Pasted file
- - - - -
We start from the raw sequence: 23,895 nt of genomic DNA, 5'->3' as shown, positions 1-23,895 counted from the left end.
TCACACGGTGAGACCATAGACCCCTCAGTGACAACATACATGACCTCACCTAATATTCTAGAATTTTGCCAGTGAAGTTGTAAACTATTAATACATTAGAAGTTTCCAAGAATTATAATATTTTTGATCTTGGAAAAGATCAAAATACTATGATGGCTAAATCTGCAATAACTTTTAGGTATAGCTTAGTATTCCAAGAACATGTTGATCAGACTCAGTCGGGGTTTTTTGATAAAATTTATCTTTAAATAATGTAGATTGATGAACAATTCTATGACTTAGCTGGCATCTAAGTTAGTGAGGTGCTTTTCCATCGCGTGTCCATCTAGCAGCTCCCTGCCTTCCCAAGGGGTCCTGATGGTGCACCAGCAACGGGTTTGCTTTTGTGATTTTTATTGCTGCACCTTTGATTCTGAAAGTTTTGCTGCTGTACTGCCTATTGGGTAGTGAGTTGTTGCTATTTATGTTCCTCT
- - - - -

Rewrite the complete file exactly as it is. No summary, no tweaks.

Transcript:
We start from the raw sequence: 23,895 nt of genomic DNA, 5'->3' as shown, positions 1-23,895 counted from the left end.
TCACACGGTGAGACCATAGACCCCTCAGTGACAACATACATGACCTCACCTAATATTCTAGAATTTTGCCAGTGAAGTTGTAAACTATTAATACATTAGAAGTTTCCAAGAATTATAATATTTTTGATCTTGGAAAAGATCAAAATACTATGATGGCTAAATCTGCAATAACTTTTAGGTATAGCTTAGTATTCCAAGAACATGTTGATCAGACTCAGTCGGGGTTTTTTGATAAAATTTATCTTTAAATAATGTAGATTGATGAACAATTCTATGACTTAGCTGGCATCTAAGTTAGTGAGGTGCTTTTCCATCGCGTGTCCATCTAGCAGCTCCCTGCCTTCCCAAGGGGTCCTGATGGTGCACCAGCAACGGGTTTGCTTTTGTGATTTTTATTGCTGCACCTTTGATTCTGAAAGTTTTGCTGCTGTACTGCCTATTGGGTAGTGAGTTGTTGCTATTTATGTTCCTCT